Taking a big leap and starting something new is scary. It takes a lot of energy, passion, motivation, and time to figure out what on earth you’re doing and how you can do it successfully. Yes, you can read 100 motivational quotes on Pinterest telling you to be your best, and you can learn about others who are crushing it like you want to, but if you don’t have one key thing pushing you through and fueling this dream every single day, then you’ll be dead in the water. You need your why.
Your why is the deep, underlying reason behind taking action. It’s sound and solid and something that comes from your hopes and dreams. If you want to quit your job and become your own boss, your why isn’t to not sit at a desk all day. You why would be to feel independent, to feel in control of your future, or to trust in your own abilities. It’s is a big, crucial element in the decision to start and your success, and it’s important to nail it down before you move forward.
How to Define Your Why
Defining your why might be easy, but if you’re struggling to get the right words written down, here’s a couple of ways that might make things a little clearer for you. Go through these questions and see if you can get it realized and set before you take on the world.
The 5 Whys? Root Problem Analysis
The easiest (and not going to lie, sometimes most frustrating) analysis method for figuring anything out is the 5 whys. Mainly because why is already in the title, but also because it forces you to go further. A simple surface answer isn’t good enough for this one. Start with either what you love or whatever project you are starting and answer these simple questions:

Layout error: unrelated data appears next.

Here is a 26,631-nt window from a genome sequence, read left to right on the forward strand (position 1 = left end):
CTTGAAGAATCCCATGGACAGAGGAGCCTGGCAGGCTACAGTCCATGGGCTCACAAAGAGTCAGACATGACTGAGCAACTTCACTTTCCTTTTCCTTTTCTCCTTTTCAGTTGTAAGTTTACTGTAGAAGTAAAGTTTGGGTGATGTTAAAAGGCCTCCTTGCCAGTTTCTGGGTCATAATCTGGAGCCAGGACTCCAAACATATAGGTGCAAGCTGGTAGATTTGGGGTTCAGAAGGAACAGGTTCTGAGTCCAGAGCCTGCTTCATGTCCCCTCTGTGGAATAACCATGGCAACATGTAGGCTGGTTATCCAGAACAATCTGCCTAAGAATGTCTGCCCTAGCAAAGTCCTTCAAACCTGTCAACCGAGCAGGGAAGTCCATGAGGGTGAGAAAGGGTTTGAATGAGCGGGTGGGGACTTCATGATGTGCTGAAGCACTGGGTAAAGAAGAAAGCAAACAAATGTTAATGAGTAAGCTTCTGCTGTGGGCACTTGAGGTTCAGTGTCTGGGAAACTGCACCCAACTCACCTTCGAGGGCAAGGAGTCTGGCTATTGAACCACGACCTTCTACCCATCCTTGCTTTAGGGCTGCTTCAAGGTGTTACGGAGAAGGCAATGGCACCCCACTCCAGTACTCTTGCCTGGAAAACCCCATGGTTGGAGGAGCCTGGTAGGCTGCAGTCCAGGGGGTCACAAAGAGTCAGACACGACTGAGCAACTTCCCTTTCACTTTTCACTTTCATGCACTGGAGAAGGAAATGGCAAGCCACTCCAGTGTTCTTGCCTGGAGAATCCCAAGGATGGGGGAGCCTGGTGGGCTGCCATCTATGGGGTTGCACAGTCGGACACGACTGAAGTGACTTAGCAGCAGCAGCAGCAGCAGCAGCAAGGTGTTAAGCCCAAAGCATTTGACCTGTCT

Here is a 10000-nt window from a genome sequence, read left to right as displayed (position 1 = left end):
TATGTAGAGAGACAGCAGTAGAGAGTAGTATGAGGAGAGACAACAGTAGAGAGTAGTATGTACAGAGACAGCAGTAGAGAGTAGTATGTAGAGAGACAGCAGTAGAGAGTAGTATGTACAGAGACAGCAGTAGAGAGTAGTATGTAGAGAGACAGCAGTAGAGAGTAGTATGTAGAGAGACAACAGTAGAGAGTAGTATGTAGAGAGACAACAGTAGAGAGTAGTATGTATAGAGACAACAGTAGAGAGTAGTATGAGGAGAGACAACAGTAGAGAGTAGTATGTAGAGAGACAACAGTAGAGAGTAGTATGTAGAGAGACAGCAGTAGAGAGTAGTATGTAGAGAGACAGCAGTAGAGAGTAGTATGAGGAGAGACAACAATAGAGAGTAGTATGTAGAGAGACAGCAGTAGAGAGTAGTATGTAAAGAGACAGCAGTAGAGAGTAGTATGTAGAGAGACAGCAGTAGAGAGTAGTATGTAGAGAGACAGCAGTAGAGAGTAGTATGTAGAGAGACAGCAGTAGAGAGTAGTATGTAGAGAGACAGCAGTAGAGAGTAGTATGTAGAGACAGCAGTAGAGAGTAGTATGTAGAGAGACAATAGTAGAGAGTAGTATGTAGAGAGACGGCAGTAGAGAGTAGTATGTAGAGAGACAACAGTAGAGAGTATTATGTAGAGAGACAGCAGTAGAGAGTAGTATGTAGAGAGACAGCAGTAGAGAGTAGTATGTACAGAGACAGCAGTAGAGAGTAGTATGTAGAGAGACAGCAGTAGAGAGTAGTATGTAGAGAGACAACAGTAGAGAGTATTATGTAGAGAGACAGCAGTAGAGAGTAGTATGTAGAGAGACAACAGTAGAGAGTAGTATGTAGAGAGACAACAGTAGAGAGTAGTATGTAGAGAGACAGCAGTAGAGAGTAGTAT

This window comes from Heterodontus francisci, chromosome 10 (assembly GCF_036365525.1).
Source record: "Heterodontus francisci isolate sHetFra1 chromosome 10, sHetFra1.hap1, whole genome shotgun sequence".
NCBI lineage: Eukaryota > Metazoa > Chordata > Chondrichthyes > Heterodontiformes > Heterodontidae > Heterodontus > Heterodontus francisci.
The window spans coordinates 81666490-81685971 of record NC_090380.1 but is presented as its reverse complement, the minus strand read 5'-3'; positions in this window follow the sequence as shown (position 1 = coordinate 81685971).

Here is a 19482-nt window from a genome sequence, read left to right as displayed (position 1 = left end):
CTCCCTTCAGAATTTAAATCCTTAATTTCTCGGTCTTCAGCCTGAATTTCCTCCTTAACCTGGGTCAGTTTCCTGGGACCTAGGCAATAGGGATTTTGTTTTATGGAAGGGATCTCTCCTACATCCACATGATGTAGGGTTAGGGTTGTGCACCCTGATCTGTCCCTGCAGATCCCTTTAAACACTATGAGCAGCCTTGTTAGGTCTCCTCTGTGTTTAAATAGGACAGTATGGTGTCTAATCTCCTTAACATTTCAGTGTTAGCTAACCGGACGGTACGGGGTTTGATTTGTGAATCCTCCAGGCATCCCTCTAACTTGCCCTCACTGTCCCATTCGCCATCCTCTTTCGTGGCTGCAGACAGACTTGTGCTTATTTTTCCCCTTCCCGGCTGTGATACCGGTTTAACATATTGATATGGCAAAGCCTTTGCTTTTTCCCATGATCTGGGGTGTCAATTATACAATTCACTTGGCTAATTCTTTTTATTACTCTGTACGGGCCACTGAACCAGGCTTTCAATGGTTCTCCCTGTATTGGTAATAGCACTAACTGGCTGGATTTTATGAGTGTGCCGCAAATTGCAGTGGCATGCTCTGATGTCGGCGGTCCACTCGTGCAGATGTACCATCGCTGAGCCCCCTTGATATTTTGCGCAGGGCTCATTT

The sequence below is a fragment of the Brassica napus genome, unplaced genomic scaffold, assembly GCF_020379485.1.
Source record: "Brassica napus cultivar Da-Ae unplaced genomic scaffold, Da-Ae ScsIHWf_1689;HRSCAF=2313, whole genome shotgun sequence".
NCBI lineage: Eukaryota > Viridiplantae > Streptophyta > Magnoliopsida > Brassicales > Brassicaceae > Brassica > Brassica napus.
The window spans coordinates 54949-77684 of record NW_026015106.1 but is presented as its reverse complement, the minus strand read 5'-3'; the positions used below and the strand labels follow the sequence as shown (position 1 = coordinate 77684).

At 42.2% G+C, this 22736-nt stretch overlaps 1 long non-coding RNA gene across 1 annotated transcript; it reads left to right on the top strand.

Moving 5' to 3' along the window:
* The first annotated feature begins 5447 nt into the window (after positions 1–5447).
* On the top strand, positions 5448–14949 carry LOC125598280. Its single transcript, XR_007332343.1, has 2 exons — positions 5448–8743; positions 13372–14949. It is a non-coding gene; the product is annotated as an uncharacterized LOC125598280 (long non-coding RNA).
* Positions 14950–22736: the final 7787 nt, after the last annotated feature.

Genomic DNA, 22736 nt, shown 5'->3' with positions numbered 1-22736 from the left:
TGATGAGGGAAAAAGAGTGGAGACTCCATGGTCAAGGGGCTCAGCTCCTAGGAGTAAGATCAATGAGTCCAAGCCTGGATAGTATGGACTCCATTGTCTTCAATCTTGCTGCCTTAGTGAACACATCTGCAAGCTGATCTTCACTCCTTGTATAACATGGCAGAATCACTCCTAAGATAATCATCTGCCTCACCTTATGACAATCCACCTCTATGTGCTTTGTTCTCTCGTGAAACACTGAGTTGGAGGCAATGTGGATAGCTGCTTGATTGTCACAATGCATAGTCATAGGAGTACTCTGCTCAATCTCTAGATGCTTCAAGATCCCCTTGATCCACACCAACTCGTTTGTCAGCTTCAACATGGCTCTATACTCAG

Think about what you love doing
Why do you love doing it?
Why does that make you happy?
Discovering what deep down drives your passion is your why. Understanding that underneath it all this is the reasoning behind your passion will fuel your actions and add so much clarity to your direction and purpose.
What do you want to be remembered for?
I think this is an important question that gets forgotten a lot in everyday life and when we’re planning. What’s your legacy? What will you be remembered for? This big picture question really makes you think of what is truly important to you and what you want to act upon. No one will remember that you watched the entire Stranger Things season in one Saturday, but they will remember the book that you wrote, the store that you opened, the charities that you dedicated yourself to.
Write it out & repeat it.
After spending some time now answering about these questions coming to conclusions, you need to write it down. Just like your goals are more successful if you write them down, so is your why. Writing it down creates a permanent bond between you and your reason. It’s set in stone (well, paper) and you’re going to dedicate yourself to it.
Place this piece of paper somewhere you’ll see it everyday. I put mine inside my closet door, so every day I see what should be fueling my actions and decisions. I put it right next to my goals so that those two really are connected and it helps me start the day off with a sense of purpose.
How to Live Up to Your Why
Use it as a compass
Anytime that you are stuck, unsure of what to do next or where to put your attention, have your why in the back of your mind acting as a compass an helping steer you in the right direction. Sometimes your current self won’t see the value in getting up early to put in the extra hour or turning off the tv to focus, but this underlying reason will be there to add some extra motivation.
Use it to say no
I think saying no is one of my favorite things for 2017. I mentioned in before in my post about focus, but it’s true here too. This will help you to say no to things that are off your course. Things are keeping you or pulling you away from your why. If something doesn’t align with your why, then it’s time to move on and say no.
Use it to set your short term goals
Long-term, yearly goals are important, but your short-term goals are the only way that you can accomplish the big ones. If you think about your why every time that you set yourself a monthly, weekly, or quarterly goal, then you can make sure that you’re staying focused in the short term too. That way, all the little steps are still heading in the right direction and will stay on course.
Hopefully after making it through these pass 800 or so words and questions, you’ve been able to narrow down your why and use it to fuel your fire every day.
What’s your why?